Age-Related Macular Degeneration
Age-related macular degeneration (AMD) is a disease associated with aging. It slowly destroys sharp vision needed for reading and driving, and mostly affects people age 50 and up. Though painless, AMD can affect every day life because it affects the straight line of vision. It affects the part of the retina that is used for direct focus (such as recognizing faces), called the macula. AMD occurs in two forms: dry and wet.
One of AMD's symptoms is blurry vision.
Some cases of AMD progress so slowly that little change is noticed in vision. Other cases progress rapidly, leading to vision loss in one or both eyes. Early stages of AMD are accompanied by blurry vision, a loss in contrast sensitivity, distorted vision and drusen. Drusen are yellow deposits under the retina, and can be detected during an eye exam.
This is the most common type; 85% of all AMD diagnoses suffer from dry AMD. It occurs when the light-sensitive cells on the macula gradually break down, causing blurring in the central (detailed) vision of the affected eye. The more AMD progresses, the more vision loss occurs in the center of a patient’s vision. Often blurred vision is noted as an onset of dry AMD; trouble reading, recognizing faces, or seeing while driving. The most common early sign is drusen, which can be detected by your eye care professional during an eye exam. Dry AMD comes in three stages:
Drusen can only be detected during an eye exam.
- Early AMD: No symptoms are present for the patient, but small or medium-sized drusen can be found on the retina.
- Intermediate AMD: As the disease progresses, the patient may notice a blurry spot in their vision, or that more light is needed for nearby tasks such as reading or writing. Also, the doctor can spot many medium-sized or a few large drusen on the retina.
- Advanced Dry AMD: During this stage, the blurred spot will worsen until it is nearly impossible to read or recognize people until they are very close to the patient.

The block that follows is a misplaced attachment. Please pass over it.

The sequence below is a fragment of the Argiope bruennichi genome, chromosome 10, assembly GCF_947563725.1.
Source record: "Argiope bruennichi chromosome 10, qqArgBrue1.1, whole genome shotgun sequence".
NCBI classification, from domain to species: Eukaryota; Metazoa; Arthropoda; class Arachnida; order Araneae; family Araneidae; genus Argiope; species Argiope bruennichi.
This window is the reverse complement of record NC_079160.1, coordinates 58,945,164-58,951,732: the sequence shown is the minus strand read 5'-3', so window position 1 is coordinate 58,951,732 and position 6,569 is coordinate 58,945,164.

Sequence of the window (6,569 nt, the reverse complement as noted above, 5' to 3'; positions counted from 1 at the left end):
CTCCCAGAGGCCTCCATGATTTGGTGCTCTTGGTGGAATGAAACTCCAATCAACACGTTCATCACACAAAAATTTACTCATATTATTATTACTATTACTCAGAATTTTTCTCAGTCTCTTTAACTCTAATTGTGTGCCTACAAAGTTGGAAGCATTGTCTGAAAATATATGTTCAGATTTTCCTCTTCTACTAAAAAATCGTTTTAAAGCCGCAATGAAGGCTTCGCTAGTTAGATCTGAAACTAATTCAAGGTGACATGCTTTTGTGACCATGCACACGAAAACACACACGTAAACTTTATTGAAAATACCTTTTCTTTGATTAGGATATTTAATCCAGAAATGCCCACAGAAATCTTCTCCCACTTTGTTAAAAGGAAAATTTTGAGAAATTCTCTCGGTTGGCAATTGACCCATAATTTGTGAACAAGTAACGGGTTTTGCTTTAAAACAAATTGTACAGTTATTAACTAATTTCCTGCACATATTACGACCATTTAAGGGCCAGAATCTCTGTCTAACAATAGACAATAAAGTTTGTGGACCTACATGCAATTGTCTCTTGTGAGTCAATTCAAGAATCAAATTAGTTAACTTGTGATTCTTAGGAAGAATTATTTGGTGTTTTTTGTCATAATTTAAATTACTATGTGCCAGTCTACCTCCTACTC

An Amsler grid is made up of straight lines (above), but a person with AMD may not see the same (below).
Everyone who suffers from wet AMD was diagnosed with dry AMD first. This disease can take the patient’s central vision rapidly. Wet AMD is characterized by abnormal blood vessels behind the retina growing under the macula. Often, these vessels leak blood and fluid, causing the macula to be raised from its normal place. Early symptoms of wet AMD are distorted vision (straight lines that appear wavy) and blind spots in central vision. An Amsler grid is used for a brief test when AMD is suspected. Contact your doctor immediately to schedule an eye exam if you experience blind spots and distorted vision.
Because the disease is age-related, there is no absolute cure for macular degeneration. However, there are options to improve vision.
Dry AMD: The only option a patient has is to try to slow the progression of the disease. A combination of dietary supplements, antioxidants, vitamins and minerals is ideal to slow the age-related damage.
One of the most recommended minerals is zinc, because the retina needs relatively large amounts in order to stay healthy. Also, a diet rich in carrots, spinach, citrus fruits, whole grains, collard greens and other deeply colored vegetables can be helpful.
Wet AMD: A couple of different options are available to slow down the destructive effects of wet AMD.
- Laser surgery: The leaky blood vessels are destroyed using a laser, preventing further loss of vision. Repeated treatment may be necessary, since the risk of new blood vessels developing is high. However, only a small percentage of people qualify for laser surgery, because it’s most effective when the vessels have developed outside of the center of the macula. Also, laser treatment may destroy healthy tissue which can result in other vision loss.
- Injections: Since wet AMD is characterized by abnormally high levels of a certain growth factor that promotes the growth of new blood vessels, injections of anti-VEGF may help. The drug can block the effects of the growth factor. Before the injection, the eye is numbed. Afterwards, the patient will remain in the doctor’s office to have their eye monitored. More than likely, the patient will need multiple injections in order to keep wet AMD from progressing.
- Verteporfin (photodynamic therapy): This drug is injected into the patient’s arm, which is then carried to the new blood vessels in the eye. To activate the verteporfin, the doctor shines a light into the patient’s eyes for about 90 seconds. This procedure destroys the new blood cells and leaves the healthy tissue intact, thus making it more effective than laser surgery. However, the patient has to stay out of direct sunlight and bright indoor light for up to 5 days after the procedure to protect their other blood vessels from being affected by the verteporfin. This option slows the rate of vision loss, but does not stop it. Often, patients have to repeat the treatment.
Surgery is one of several treatment options for wet AMD.
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